China’s New, Strict Cybersecurity Law Could Make Foreign Business More Vulnerable
Critics are worried about the wide-reaching law since little information was shared.
China just added legislative defenses to its “Great Firewall,” but foreign businesses are unsure how that will translate for them.
China’s new cybersecurity law, which took effect Thursday, is being hailed by Beijing officials as a milestone for data privacy but foreign companies are worried about the fine print—especially since violations could mean fines up to $150,000.
The New York Times reports the law requires personal information and other “sensitive” data to have certain protections and be stored on servers in China. To move the data out of the country, it might need to be reviewed first—but it’s unclear what determines that.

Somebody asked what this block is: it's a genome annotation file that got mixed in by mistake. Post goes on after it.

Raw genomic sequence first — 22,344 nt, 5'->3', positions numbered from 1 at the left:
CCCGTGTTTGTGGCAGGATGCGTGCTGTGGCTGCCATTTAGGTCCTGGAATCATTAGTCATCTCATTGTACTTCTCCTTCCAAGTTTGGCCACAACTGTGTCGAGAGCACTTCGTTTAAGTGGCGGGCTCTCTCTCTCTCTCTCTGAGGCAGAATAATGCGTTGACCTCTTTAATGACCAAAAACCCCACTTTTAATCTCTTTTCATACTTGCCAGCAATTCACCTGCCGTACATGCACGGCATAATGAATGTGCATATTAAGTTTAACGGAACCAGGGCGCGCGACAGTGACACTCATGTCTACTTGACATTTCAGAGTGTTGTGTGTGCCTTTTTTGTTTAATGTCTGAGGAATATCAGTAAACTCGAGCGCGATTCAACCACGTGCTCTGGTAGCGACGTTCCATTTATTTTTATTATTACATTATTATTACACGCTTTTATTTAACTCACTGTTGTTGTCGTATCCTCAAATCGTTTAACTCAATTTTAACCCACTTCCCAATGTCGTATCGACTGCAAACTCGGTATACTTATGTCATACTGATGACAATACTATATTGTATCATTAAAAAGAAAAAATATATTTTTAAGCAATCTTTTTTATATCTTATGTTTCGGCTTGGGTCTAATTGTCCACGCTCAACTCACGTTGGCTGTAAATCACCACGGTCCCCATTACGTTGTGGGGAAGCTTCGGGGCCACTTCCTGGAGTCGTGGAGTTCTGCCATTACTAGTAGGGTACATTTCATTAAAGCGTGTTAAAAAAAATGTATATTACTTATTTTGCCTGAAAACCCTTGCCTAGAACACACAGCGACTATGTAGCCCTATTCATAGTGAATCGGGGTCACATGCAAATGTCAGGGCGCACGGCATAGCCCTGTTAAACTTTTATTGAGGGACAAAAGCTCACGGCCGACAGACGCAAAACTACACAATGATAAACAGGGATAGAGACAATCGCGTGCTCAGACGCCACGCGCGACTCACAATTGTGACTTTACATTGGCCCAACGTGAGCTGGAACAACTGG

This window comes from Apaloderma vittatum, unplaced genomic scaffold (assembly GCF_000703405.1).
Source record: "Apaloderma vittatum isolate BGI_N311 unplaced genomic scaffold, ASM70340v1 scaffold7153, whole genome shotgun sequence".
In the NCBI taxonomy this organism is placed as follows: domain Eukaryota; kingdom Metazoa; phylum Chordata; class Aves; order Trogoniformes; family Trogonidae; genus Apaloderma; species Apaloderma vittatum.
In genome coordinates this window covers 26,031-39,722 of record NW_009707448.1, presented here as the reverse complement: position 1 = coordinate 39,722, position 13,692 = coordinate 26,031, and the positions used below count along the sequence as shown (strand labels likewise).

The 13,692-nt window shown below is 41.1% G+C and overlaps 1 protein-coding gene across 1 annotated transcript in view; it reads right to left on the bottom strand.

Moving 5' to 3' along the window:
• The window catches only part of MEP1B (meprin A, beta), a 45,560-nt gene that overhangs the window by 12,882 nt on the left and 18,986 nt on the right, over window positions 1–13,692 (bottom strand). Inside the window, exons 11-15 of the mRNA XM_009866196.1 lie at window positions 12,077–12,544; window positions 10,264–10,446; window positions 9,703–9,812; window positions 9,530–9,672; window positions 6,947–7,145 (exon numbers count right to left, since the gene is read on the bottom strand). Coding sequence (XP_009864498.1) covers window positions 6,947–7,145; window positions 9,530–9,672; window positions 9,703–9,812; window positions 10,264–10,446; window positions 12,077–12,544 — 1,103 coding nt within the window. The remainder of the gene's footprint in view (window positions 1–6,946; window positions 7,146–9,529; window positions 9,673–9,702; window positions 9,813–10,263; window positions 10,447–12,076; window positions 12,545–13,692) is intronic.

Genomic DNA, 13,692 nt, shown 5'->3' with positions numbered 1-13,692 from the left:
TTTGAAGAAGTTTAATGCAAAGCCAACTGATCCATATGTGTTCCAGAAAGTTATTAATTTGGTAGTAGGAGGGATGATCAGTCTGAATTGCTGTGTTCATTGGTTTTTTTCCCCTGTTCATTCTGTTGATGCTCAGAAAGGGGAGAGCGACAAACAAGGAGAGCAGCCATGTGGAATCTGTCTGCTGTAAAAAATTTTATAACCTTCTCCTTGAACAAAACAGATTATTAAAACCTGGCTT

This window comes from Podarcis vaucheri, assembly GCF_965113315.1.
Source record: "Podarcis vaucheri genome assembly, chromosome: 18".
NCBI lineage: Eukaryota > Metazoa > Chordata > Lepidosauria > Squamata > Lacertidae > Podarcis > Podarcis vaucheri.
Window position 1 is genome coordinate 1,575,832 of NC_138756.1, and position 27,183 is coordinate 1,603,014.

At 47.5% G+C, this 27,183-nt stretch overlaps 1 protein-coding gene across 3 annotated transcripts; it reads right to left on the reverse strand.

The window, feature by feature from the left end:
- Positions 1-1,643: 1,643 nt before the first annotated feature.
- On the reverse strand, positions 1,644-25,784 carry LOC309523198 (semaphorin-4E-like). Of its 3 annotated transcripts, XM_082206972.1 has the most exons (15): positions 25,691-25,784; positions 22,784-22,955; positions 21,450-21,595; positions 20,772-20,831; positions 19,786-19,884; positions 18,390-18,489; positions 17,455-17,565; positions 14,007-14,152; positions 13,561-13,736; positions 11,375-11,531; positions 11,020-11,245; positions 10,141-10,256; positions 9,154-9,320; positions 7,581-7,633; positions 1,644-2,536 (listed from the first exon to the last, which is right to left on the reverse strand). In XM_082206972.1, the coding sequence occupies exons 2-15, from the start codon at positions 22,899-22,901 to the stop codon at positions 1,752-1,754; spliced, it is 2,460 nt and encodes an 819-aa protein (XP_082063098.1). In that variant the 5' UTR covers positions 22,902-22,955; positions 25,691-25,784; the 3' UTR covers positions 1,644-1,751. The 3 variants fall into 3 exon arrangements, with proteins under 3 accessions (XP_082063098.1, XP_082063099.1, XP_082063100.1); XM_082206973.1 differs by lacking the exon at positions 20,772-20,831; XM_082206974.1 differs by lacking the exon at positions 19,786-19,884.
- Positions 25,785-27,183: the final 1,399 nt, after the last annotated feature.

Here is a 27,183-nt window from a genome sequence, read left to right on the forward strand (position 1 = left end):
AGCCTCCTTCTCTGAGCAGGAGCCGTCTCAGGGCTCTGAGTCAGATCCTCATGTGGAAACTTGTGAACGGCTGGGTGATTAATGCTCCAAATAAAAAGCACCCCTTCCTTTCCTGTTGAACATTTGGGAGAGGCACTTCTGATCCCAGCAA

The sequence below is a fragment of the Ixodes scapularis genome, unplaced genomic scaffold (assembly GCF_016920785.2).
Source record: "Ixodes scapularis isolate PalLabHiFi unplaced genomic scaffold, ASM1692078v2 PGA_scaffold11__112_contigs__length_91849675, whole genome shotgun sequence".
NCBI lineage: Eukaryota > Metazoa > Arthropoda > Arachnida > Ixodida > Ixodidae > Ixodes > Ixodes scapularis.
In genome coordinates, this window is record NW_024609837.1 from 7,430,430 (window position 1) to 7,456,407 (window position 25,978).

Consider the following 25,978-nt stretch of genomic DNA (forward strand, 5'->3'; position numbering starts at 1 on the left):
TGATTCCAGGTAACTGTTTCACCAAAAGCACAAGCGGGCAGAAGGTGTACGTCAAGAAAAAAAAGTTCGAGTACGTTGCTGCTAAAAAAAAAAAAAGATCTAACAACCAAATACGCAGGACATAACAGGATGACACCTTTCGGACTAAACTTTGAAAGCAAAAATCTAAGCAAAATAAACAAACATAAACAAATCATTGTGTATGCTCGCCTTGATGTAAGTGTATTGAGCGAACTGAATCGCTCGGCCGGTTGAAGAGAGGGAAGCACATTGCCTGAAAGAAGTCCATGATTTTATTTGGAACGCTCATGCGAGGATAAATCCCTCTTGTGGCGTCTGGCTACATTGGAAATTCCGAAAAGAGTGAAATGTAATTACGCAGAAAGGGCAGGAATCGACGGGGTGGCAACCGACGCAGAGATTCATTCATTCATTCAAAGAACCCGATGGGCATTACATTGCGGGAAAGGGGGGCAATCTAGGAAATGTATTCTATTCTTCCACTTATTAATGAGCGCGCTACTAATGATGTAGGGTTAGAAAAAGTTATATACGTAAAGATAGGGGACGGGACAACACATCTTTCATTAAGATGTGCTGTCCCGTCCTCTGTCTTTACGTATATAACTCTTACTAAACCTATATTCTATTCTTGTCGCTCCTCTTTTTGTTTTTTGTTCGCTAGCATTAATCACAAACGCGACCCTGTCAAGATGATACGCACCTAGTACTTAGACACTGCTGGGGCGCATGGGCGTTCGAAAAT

Due to its broad scope and vague language, foreign businesses are unsure of exactly how the law will be applied. According to legal experts at Lawfare, it’s likely that it will be enforced when China thinks doing so would support its political and economic interests.
Critics fear the new law tilts the balance of business in favor of Chinese companies and away from multinational corporations. Given China’s history of corporate espionage, some are worried the new law will make foreign companies more vulnerable.
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